As a result, we should look into a number of measures rather than one clear-cut solution.
- We need to look into how we can help India develop into a more sustainable country, while fostering equality among its people, in hopes of reducing the disparities that have forced people to accept risky job opportunities or sell off their children.
- We need to provide advice and research on how to make legal institutions more effective and enforce legislation that prevents women, men, and children from being subject to the current shocking conditions.
- Furthermore, we need to use education to bring the population up overall and realise that such behaviours are not okay – that while we, as westerns, cannot press our culture upon others, slavery is not okay anywhere and universal human rights do exist. Education helps people to see and compare their culture to others, but what’s more is that it empowers individuals. It provides them with the tools that help them to avoid the sticky cycle of poverty that often exposes them to traffickers.
- We should also assist in providing employment. Children are treated as slaves in a number of ways in India in order to meet wWestern needs, whether it is weaving rugs for our living rooms, or sewing the $5 T-shirt we bought from the supermarket, and so on. We need to find ways of changing this by cutting off the demand that we’ve created.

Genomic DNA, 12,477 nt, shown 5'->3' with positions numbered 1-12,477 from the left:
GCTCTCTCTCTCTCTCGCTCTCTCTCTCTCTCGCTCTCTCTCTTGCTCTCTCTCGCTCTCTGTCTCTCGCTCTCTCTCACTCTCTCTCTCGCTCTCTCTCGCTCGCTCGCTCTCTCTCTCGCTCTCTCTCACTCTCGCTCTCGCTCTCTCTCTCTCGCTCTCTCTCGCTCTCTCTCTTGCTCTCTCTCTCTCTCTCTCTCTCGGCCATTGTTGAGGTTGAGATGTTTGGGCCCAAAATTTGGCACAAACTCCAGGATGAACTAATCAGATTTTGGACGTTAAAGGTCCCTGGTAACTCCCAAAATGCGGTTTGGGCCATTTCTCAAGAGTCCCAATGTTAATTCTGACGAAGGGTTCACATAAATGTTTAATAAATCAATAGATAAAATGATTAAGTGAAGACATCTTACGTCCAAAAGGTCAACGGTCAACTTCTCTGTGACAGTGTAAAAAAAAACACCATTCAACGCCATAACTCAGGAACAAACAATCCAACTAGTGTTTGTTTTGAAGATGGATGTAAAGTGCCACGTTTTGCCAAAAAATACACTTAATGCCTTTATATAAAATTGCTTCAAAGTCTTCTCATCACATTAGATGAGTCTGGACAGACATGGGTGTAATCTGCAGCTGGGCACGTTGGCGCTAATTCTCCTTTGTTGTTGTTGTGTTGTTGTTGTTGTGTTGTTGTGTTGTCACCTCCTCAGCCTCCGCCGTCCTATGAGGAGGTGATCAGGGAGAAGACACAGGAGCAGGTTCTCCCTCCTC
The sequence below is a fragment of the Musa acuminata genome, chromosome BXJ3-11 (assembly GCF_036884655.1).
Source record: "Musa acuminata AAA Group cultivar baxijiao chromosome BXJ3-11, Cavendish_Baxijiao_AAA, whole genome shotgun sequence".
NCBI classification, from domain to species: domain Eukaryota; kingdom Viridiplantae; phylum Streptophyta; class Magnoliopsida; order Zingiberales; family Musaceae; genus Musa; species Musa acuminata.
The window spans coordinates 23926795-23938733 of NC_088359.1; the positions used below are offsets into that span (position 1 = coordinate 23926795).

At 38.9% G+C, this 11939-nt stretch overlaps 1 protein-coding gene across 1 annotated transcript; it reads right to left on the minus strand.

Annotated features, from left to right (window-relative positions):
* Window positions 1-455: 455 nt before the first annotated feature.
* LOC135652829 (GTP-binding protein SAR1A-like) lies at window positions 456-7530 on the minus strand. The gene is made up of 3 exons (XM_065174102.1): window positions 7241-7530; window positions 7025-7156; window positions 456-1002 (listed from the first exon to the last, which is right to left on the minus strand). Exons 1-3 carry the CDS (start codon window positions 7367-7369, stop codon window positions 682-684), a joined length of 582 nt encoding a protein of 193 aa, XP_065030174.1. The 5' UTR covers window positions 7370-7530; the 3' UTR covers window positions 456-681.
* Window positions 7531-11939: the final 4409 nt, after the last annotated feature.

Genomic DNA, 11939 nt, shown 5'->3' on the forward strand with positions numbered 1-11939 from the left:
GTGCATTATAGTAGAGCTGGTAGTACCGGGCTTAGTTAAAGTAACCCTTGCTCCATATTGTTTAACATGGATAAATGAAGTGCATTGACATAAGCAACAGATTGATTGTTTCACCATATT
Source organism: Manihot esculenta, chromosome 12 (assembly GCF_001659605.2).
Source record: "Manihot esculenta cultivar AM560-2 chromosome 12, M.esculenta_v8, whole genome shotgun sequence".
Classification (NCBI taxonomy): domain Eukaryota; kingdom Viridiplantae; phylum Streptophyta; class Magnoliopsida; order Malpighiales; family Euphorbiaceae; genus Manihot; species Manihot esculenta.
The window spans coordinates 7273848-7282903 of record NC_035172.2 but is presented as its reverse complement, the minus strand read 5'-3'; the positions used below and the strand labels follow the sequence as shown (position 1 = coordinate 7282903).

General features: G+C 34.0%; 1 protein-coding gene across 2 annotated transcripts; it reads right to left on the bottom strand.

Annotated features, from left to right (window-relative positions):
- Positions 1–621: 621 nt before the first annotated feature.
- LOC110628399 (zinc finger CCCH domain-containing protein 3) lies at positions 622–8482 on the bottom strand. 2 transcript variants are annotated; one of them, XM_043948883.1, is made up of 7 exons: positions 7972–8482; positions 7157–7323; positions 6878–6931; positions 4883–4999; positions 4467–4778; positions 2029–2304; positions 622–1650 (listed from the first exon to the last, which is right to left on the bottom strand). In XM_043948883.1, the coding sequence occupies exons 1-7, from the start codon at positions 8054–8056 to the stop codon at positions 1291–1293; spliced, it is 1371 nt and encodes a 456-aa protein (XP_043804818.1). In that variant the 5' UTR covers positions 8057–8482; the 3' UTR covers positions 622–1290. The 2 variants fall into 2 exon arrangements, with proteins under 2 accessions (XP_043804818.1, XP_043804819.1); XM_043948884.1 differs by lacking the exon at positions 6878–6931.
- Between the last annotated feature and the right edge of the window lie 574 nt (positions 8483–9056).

I recently met a representative from the organisation FreeSet at a human trafficking conference in Otago, New Zealand. Freeset is a fair trade business that provides jobs to women who have managed to escape the sex trade. It trains them to sew, and in doing so, provides them with the skills and confidence they need for a safe and secure lease on life. Along with FreeSet, we believe dealing with the roots of the issues will strongly contribute towards the abolishment of the modern slave trade in the future of our world.”
About the author:
Steph-Mai is originally a British Citizen who moved to New Zealand at the age of 16. New Zealand is a country with a small population, recognised as one the least corrupt places in the world and possibly the best example for what human rights should look like on an international scale. Steph-Mai believes living in such a great country has given her the tools and ideas to try and help combat issues in less fortunate regions of the world. After completing her Bachelors Degree in Politics at the University of Otago (NZ) in 2013, she is currently finishing a Masters Degree in International Studies with a dissertation focusing on the link between human sex trafficking and the deployment of peacekeepers. Steph-Mai has travelled to a number of countries to further her knowledge in human rights, including Poland, which provided her with an opportunity to meet people researching the trafficking industry in Eastern Europe. She has helped raise awareness about human trafficking issues in New Zealand by helping to organise awareness events, creating the Human Trafficking in NZ website, and being cited in a number of national blogs. For more info on Steph-Mai: LinkedIn | info(at)humanrightssociety(dot)org.